Deciphering the Unmistakable Roadmap to Yes

By Jason Beukema, an EO South Florida member and owner of Whet Travel 

The “road to yes” is more than just a journey toward success and positive thinking, it’s about truly knowing yourself – your highs, your lows, your strengths, your setbacks – and carving a niche that you can own that will be your own. As I moved the tassel from right to left with an entrepreneurship degree from Central Michigan University, I knew I had to dream big and work hard to be the quintessential success I had so carefully and keenly set out to become. But what did that even mean, and where and how would I begin?

A mentor of mine said if I find something I love to do, I’ll never work a day in my life. And what I loved more than anything was going on vacations. I had been on several cruises growing up and was always bored because it was full of families, older folk and offered nothing in the way of real entertainment or nightlife. So, without a dollar to my name, I dreamed of chartering a US$750 million dollar cruise ship and creating an experience for my friends that was unlike anything done before.

  • Envision a dream. Once you have a dream and you’ve envisioned how you will add more value to the world (and you’ve mapped out your plan), the hard part is staying on course. If it is your passion, you will, and if it isn’t, then you will fall off course as the obstacles surmount. And they will. Every entrepreneur wants to quit at some point. Create a dream board, put reminders on your bathroom mirror (or in my case, above the toilet) so that you can look at your dream and be mindful of it every day. Eventually, it subconsciously becomes you, and you are drawn to the result. Some people call it the law of attraction. It works.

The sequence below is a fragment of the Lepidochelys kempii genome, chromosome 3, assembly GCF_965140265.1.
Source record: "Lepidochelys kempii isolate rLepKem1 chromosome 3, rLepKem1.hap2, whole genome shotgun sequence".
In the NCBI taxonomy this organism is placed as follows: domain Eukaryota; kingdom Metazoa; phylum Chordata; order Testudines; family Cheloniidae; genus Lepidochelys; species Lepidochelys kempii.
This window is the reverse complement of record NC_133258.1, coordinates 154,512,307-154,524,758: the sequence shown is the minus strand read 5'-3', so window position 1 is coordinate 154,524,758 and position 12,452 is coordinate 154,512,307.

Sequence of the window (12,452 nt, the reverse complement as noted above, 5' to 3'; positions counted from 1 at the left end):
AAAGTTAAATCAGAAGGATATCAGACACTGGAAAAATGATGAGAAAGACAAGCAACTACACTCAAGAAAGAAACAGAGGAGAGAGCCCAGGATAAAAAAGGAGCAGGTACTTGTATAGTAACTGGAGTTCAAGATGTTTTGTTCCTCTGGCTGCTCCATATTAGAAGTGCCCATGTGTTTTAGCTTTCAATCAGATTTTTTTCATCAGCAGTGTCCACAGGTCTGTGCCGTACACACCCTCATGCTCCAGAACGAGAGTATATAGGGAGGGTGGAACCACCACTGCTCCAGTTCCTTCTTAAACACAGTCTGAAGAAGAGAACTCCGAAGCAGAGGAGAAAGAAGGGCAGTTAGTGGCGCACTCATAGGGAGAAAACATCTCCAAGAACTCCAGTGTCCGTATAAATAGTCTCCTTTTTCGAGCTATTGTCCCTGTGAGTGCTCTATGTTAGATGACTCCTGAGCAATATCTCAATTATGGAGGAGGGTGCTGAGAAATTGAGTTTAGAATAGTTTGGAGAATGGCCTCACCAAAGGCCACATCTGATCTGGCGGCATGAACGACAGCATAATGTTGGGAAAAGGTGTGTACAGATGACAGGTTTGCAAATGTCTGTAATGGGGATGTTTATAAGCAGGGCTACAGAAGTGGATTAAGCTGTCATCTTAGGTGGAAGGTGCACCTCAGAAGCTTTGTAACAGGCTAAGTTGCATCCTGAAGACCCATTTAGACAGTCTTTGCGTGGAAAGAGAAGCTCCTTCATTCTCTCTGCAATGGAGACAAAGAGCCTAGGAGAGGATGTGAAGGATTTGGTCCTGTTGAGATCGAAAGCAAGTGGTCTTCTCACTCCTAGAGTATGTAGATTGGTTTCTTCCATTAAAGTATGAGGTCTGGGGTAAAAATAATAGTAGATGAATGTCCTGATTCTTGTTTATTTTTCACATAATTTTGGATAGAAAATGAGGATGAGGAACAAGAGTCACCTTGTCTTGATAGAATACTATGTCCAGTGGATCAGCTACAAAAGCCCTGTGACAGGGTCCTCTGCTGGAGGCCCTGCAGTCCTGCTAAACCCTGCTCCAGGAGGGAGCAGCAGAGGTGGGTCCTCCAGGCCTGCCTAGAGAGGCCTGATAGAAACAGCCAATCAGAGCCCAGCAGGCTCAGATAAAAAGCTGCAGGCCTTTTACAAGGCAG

• Fail forward. Everything offers a learning lesson, and the only way to keep the wheels moving is to continue trying new things. From sampling new marketing tactics to employing better technologies, change is the one current you shouldn’t swim against; rather, use it as a way to get farther in your business. New ideas and uncharted territory may lead you down a dead-end road, but the person who fails the most ultimately wins. In my company, we have a rule to make as many mistakes as possible, as long as we don’t make the same mistake twice. If you aren’t failing and trying new things, you aren’t growing. You’re dying. It’s either one or the other.
  • Cash is king. I always knew every dollar that was coming in and out of my business, but I didn’t understand anything about cash because, thankfully, I always had it. But when my business rapidly grew from producing one music cruise charter a year to four (and went from US$2 million in revenue to US$8 million in about six months), I somehow almost went out of business. Why? Because profit statements and revenues are not as important as cash, just ask Enron. Hire a CFO, even if he is just part-time. An accountant saves you money on taxes, but doesn’t understand the analytics and processes the way a CFO does. It’s changed our business.

The arrival to “yes” is different for every person, but for me, it came down to one all-encompassing hurdle I learned to overcome and conquer: finding my inner voice. In doing so, I learned to listen, began to trust my voice blindly and committed all the way. What makes you tick and thrive is all your own, and once you’ve figured that out, it all falls into place from there. Welcome to “yes.”

Categories: Best Practices Entrepreneurial Journey Goal Setting members


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